Seals, sea lions beach in record numbers


It is the height of the marine mammal stranding season and on Friday, a fairly typical day, Malibu’s Wildlife Emergency Response co-directors Rebecca Dmytryk and Aaron Frank respond to a call on Malibu Road for a shark that had beached itself.

When the volunteers arrived, it had returned to the sea but was swimming in circles just beyond the surf zone. Dmytryk is in contact with experts by cell phone. They say the shark has the best chance to survive if it stays in the sea, rather than being removed, and they don’t have a tank for it anyway. It is a thresher shark, about 6-8 feet long, with a long tail and red dorsal fin. If it beaches again and dies, Dmytryk says they would want to do a necropsy to find out what killed it.

A few hundred yards down the beach is an elephant seal pup basking quietly in the sun and flipping sand over its back. “It’s skinny, but for this year, it’s way better than most we see . . . maybe a little dehydrated,” says Frank, explaining that seals come up to rest on the beach naturally. “There was one two days ago that had a wound on its abdomen. It was about the same age and size as this one, but I can’t tell if it’s the same one unless it turns over.” He guesses its age at about 3 or 4 months.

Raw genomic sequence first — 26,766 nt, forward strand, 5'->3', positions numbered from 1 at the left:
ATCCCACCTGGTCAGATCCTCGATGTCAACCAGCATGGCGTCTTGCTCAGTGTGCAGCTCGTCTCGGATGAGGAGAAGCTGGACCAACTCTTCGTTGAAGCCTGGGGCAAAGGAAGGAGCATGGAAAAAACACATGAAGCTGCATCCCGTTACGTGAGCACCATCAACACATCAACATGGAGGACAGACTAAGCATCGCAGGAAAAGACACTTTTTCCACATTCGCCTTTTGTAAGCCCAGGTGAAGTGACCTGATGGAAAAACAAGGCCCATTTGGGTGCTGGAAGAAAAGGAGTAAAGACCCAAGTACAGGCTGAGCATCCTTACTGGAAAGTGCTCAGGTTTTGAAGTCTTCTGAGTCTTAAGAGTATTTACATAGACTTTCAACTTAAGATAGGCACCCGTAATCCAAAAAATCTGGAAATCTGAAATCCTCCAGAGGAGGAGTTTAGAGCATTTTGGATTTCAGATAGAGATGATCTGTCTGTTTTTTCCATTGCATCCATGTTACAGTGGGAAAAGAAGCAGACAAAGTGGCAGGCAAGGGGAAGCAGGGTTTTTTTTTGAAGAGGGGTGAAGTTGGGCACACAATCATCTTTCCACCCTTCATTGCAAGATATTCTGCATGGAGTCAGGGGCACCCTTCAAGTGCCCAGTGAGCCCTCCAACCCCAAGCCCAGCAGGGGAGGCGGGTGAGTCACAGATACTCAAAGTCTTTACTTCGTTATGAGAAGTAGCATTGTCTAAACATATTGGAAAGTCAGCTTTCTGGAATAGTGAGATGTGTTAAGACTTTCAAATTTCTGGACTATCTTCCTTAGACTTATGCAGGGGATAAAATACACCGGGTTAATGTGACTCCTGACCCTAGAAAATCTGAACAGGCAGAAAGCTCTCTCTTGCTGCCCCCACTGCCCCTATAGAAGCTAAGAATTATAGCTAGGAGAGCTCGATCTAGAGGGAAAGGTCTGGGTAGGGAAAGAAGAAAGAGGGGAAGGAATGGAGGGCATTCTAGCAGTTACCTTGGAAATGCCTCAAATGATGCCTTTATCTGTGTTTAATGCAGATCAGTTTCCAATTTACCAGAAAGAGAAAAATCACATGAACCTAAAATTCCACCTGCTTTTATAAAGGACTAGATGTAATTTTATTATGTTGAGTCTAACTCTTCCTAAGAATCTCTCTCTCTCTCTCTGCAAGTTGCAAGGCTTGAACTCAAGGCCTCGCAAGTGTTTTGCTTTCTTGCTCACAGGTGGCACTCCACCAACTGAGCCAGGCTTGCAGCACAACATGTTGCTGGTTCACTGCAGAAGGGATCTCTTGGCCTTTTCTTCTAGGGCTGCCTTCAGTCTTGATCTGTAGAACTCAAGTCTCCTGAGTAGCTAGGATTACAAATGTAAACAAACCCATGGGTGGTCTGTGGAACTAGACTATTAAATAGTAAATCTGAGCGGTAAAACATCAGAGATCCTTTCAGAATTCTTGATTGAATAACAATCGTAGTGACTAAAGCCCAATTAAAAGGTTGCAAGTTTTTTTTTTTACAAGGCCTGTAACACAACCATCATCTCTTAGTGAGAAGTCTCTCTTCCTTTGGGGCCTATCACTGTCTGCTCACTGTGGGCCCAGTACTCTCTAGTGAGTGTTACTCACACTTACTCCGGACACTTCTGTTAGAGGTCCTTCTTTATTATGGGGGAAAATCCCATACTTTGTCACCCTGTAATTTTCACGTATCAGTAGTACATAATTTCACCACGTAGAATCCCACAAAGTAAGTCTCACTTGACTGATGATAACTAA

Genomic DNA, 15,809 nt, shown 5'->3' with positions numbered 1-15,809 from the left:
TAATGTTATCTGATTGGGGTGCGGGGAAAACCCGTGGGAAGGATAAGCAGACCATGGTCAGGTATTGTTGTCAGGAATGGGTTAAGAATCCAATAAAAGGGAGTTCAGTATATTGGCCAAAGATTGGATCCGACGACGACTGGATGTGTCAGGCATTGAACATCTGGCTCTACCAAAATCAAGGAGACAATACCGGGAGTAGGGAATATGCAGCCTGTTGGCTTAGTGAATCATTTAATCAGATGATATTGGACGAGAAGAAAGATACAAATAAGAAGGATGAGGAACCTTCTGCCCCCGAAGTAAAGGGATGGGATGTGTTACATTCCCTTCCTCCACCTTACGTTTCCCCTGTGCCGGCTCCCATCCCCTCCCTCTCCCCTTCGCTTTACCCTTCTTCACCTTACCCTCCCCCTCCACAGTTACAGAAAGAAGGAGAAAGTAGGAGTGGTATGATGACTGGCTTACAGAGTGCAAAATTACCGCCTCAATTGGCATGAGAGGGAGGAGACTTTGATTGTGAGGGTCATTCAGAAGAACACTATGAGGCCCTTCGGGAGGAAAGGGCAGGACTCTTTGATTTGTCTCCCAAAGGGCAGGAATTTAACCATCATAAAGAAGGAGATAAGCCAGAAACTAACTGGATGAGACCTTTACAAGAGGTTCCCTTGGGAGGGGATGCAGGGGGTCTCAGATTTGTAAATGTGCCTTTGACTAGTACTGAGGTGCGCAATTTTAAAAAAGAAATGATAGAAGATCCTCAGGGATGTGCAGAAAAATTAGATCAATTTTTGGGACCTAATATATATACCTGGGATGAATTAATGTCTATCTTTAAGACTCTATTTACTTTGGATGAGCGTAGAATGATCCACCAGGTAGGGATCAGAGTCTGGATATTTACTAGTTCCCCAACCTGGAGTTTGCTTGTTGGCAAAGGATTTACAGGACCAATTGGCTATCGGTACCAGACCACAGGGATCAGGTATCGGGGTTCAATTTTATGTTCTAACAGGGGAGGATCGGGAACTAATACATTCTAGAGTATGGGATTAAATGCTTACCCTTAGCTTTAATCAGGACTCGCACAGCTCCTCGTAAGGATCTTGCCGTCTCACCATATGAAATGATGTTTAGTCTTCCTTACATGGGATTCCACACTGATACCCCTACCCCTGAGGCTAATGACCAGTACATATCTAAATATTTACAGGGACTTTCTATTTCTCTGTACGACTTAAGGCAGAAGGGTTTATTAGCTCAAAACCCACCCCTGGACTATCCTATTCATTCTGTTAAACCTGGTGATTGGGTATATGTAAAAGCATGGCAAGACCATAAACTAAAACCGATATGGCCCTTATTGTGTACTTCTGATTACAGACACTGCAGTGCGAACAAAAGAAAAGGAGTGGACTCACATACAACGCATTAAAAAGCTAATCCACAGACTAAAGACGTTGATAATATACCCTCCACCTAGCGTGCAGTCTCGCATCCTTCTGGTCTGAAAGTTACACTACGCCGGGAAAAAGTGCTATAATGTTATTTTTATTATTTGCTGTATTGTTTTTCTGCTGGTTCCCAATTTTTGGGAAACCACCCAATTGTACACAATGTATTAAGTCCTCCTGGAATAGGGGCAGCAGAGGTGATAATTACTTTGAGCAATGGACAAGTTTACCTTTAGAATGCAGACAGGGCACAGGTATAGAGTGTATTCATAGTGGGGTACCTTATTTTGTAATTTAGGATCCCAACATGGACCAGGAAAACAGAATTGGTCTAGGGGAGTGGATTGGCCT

“They are born in March or April, nurse for one month only, then are on their own,” he says. “El Nino has caused major changes in their food supply.”

Post-mortem studies are being done on sea lions this year because of the extraordinary numbers of deaths. “Marine mammals are sentinels for what’s happening. They’re our link to the ocean, at the top of the food chain,” Frank says.

Sea lions are opportunistic feeders, but seem to prefer squid and anchovies. “This year, it’s not clear what they’re feeding on,” Frank says. “Some are doing well, but we’re seeing at least two to three times as many dead as in ordinary years. Some are malnourished, but others appear well fed.”

Some of the sea lions that beached in recent months had seizures, which Frank says could be caused by toxic pollution, mercury poisoning or algae blooms. “That’s why we’re studying tissue samples of their major organs. But we need some support for the studies. The necropsy lab results are sent to Maryland to the Armed Forces Institute for pathology and NMFS.” With some financial support, WER volunteers hope to be able to develop lab facilities here.

Residents are encouraged to call WER at 456-WILD to report beached marine mammals. By law, the animals cannot be moved or disturbed in any way before they have been observed for 48 hours. Some malnourished or injured pups are transported to facilities in San Pedro for treatment before they are released back into the sea. WER is also recruiting volunteers and providing training for rescue work.